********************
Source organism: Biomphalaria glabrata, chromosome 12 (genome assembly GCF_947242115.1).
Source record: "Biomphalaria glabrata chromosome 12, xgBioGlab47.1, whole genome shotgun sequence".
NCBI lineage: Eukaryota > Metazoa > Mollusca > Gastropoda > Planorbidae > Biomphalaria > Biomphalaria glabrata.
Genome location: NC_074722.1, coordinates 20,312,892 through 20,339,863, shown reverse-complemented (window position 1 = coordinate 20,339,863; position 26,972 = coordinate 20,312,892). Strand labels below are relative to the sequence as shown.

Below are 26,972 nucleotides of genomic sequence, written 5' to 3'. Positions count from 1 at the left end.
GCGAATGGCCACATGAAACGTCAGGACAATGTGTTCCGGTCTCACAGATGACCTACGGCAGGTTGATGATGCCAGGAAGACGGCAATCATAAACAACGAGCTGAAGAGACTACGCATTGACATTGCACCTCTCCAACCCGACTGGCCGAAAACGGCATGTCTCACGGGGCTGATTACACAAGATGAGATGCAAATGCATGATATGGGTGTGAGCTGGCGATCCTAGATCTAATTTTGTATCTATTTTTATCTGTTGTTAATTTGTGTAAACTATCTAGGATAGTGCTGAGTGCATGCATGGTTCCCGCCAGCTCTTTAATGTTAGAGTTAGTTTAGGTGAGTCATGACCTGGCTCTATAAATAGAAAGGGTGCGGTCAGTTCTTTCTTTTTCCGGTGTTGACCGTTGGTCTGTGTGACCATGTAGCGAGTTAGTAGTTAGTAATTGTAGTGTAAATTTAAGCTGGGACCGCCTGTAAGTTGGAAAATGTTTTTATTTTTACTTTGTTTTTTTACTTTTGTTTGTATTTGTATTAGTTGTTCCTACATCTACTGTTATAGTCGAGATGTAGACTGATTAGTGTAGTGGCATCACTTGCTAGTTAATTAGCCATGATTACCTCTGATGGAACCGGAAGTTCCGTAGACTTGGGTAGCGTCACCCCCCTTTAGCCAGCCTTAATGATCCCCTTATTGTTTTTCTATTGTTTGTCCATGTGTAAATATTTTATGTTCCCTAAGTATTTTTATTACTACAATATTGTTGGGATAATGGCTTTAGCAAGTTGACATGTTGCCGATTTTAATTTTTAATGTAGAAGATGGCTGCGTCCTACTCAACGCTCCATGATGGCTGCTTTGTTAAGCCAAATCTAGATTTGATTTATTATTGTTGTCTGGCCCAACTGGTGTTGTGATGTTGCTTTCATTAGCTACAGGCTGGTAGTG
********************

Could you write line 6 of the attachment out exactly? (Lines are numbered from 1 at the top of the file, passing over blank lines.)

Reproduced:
GCGAATGGCCACATGAAACGTCAGGACAATGTGTTCCGGTCTCACAGATGACCTACGGCAGGTTGATGATGCCAGGAAGACGGCAATCATAAACAACGAGCTGAAGAGACTACGCATTGACATTGCACCTCTCCAACCCGACTGGCCGAAAACGGCATGTCTCACGGGGCTGATTACACAAGATGAGATGCAAATGCATGATATGGGTGTGAGCTGGCGATCCTAGATCTAATTTTGTATCTATTTTTATCTGTTGTTAATTTGTGTAAACTATCTAGGATAGTGCTGAGTGCATGCATGGTTCCCGCCAGCTCTTTAATGTTAGAGTTAGTTTAGGTGAGTCATGACCTGGCTCTATAAATAGAAAGGGTGCGGTCAGTTCTTTCTTTTTCCGGTGTTGACCGTTGGTCTGTGTGACCATGTAGCGAGTTAGTAGTTAGTAATTGTAGTGTAAATTTAAGCTGGGACCGCCTGTAAGTTGGAAAATGTTTTTATTTTTACTTTGTTTTTTTACTTTTGTTTGTATTTGTATTAGTTGTTCCTACATCTACTGTTATAGTCGAGATGTAGACTGATTAGTGTAGTGGCATCACTTGCTAGTTAATTAGCCATGATTACCTCTGATGGAACCGGAAGTTCCGTAGACTTGGGTAGCGTCACCCCCCTTTAGCCAGCCTTAATGATCCCCTTATTGTTTTTCTATTGTTTGTCCATGTGTAAATATTTTATGTTCCCTAAGTATTTTTATTACTACAATATTGTTGGGATAATGGCTTTAGCAAGTTGACATGTTGCCGATTTTAATTTTTAATGTAGAAGATGGCTGCGTCCTACTCAACGCTCCATGATGGCTGCTTTGTTAAGCCAAATCTAGATTTGATTTATTATTGTTGTCTGGCCCAACTGGTGTTGTGATGTTGCTTTCATTAGCTACAGGCTGGTAGTG